Explore Bright Blue Swimming Holes With Florida Wildlife At This Breathtaking State Park

Nothing says summer like a dip in an idyllic swimming hole with water as blue as Ryan Gosling's eyes. Add a float down a natural lazy river teeming with wildlife, and you have the outline for a perfect day at Ichetucknee Springs State Park in north-central Florida. This 2,500-plus acre park an hour northwest of Gainesville lies at the headwaters of the Ichetucknee River, fed by eight natural springs. You can spend a glorious morning at the south end of the park tubing downstream, then spend the afternoon snorkeling — or even scuba diving — at the stunningly photogenic Blue Hole, located at the north end.


If you're lucky, you might spy a mother river otter cavorting with her kits along the shore. Scan below the water's surface, and you might see a manatee, alligator gar, or the elusive, bottom-dwelling Suwannee alligator snapping turtle. Ichetucknee Springs State Park is popular, so try to arrive early. Since the park may shut down once capacity is reached (at 3,000 visitors), float reservations for Ichetucknee Springs are recommended.

Swim, snorkel, or dive at Ichetucknee Springs State Park's Blue Hole

At the north end of the park, a short half-mile hike along a cypress-shaded trail takes you to the Blue Hole, an impossibly vivid, cerulean pool where you can splash the day away. The hole is fed by an underwater spring gushing 67 million gallons of water per day — so much water that the current pushes you away from the spring when you try to swim toward it. The water burbles up out of the ground at a consistent 72 degrees, making this a year-round destination.


Don't forget to bring snorkeling gear to get the best view of life underwater. If you're certified, you can also dive the Blue Hole's extensive system of caves. You'll have to carry your equipment in on the trail, but there is a cart provided at the ranger station you can borrow.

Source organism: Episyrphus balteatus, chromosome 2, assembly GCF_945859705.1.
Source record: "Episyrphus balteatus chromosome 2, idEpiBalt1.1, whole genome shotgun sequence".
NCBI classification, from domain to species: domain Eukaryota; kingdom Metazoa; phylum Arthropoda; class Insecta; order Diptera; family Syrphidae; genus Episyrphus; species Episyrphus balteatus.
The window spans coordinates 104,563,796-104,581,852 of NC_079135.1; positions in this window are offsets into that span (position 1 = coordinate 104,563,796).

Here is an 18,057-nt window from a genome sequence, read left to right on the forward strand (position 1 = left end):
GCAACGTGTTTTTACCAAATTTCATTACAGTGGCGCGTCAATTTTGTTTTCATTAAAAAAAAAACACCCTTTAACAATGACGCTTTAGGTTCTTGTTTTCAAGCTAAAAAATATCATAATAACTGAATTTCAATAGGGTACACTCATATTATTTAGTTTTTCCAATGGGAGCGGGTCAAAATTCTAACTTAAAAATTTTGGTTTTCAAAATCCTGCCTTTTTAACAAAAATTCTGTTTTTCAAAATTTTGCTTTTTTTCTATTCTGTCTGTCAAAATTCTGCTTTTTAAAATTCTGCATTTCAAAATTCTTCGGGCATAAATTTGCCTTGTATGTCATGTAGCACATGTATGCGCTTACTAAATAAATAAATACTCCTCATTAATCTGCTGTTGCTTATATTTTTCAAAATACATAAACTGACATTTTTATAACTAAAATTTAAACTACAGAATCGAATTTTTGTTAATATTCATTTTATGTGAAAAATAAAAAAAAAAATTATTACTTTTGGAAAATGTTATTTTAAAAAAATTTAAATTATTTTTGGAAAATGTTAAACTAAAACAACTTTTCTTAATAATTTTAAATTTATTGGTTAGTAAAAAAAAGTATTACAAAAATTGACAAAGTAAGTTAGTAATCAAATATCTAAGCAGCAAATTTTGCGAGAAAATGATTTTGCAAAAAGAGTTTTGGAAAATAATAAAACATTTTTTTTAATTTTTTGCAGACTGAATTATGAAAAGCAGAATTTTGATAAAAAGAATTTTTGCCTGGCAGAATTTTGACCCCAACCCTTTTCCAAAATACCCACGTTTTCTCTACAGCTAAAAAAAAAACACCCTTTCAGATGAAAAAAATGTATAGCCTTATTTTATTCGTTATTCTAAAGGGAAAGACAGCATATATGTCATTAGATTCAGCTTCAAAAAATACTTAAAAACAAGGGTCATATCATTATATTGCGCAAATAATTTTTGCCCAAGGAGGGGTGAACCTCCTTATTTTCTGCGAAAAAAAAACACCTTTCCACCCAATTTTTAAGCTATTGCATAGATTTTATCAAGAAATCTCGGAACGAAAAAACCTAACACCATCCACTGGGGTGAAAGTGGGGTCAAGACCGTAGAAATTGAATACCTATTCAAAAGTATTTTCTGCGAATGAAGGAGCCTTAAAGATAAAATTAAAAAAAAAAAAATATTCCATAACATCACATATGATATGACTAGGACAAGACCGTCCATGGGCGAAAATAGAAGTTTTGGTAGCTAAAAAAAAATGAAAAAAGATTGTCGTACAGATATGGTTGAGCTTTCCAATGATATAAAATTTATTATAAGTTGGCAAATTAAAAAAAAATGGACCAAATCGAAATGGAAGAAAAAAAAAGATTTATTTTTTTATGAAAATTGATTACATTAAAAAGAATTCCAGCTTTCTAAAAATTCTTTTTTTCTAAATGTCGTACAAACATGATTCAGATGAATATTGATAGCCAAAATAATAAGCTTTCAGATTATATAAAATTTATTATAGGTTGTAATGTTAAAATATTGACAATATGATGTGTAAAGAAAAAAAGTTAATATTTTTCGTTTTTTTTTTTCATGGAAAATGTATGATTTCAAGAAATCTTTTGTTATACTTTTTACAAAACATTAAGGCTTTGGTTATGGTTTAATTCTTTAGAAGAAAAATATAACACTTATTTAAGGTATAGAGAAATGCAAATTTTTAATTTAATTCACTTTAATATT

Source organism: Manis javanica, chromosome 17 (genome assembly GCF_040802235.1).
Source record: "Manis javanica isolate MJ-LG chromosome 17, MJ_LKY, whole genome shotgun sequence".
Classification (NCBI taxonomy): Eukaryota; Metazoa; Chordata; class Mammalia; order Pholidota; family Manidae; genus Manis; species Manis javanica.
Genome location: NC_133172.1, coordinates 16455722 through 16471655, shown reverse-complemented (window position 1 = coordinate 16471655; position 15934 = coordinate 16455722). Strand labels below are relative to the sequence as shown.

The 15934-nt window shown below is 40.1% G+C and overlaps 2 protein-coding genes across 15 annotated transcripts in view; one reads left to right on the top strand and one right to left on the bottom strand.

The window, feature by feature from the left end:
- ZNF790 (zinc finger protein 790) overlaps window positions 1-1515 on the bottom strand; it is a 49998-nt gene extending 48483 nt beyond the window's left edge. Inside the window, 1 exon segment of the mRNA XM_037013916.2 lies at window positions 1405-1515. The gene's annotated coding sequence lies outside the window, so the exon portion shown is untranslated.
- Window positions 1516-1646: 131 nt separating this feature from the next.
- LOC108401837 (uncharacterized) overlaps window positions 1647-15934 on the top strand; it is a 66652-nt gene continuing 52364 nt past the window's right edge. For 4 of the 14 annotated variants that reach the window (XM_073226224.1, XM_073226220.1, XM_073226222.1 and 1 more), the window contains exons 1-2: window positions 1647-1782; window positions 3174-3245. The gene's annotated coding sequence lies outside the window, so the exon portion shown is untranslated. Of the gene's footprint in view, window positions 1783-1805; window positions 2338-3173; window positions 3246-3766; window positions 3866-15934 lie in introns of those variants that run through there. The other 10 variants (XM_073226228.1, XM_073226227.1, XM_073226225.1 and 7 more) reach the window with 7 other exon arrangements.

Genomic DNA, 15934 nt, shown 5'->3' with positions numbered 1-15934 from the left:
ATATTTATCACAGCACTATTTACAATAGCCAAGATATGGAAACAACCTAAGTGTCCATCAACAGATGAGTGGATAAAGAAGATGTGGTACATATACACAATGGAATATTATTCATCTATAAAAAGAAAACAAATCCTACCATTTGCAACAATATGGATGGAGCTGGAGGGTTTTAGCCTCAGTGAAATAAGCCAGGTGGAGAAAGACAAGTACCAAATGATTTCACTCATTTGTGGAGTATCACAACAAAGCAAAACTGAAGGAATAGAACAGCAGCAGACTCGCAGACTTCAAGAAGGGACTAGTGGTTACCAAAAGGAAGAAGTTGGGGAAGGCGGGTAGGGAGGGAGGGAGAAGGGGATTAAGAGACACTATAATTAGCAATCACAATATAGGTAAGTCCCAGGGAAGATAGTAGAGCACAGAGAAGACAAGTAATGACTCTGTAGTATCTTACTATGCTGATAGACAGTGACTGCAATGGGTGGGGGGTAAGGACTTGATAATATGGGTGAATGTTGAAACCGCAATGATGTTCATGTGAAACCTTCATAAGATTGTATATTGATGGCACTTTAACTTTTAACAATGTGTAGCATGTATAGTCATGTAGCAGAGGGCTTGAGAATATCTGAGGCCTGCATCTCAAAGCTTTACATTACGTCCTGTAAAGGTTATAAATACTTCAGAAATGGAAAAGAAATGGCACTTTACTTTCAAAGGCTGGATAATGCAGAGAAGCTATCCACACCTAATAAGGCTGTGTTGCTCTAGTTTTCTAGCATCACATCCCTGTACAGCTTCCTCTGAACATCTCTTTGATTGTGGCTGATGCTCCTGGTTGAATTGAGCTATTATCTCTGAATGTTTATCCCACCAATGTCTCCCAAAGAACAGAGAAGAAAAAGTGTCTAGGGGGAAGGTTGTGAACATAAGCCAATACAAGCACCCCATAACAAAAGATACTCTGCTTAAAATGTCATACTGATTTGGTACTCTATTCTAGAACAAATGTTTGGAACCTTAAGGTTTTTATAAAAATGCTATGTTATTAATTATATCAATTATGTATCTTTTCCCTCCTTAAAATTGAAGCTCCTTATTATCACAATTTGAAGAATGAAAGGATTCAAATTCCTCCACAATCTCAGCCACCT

Parking is at the south end of the park, so to get to the Blue Hole trailhead, you'll hop on one of the shuttles that take visitors to destinations around the rest of the park. One advantage of the slight extra effort to get to the Blue Hole: fewer crowds than elsewhere in the park.

How to tube the Ichetucknee River

Tubes of various styles can be rented at the park, or you can bring your own. You'll catch a tram to one of two launch points, letting you choose between roughly 90-minute and 45-minute float trips. Remember, the more noisy, splashy humans around, the less wildlife you're apt to see, so take this advice from savvy locals: When you get off the tram, don't launch your tube right away. Wait until everyone else on the tram has floated off, and splash down just when you see the next tram pull up. You'll have a peaceful float and a better chance of seeing critters. 


If you're going to spend the day tubing the Ichetucknee River, start by choosing the right aquatic footwear to keep from slipping on the slimy rocks that line the river bottom. Bring a refillable water bottle since disposable containers aren't allowed on the river. You can rent a waterproof case for your phone, and you'll want it handy for pictures. "[Ichetucknee Springs State Park is] so beautiful it is hard to imagine unless you see it," one Tripadvisor visitor wrote. "This might be my favorite place in Florida and I am a Florida Native."

Ready for more? Check out Rainbow Springs, an underrated state park in Florida that is a paradise for swimming. For more manatee action, you can swim with sea creatures at this hidden gem spot, Crystal River, aka "the manatee capital of the world."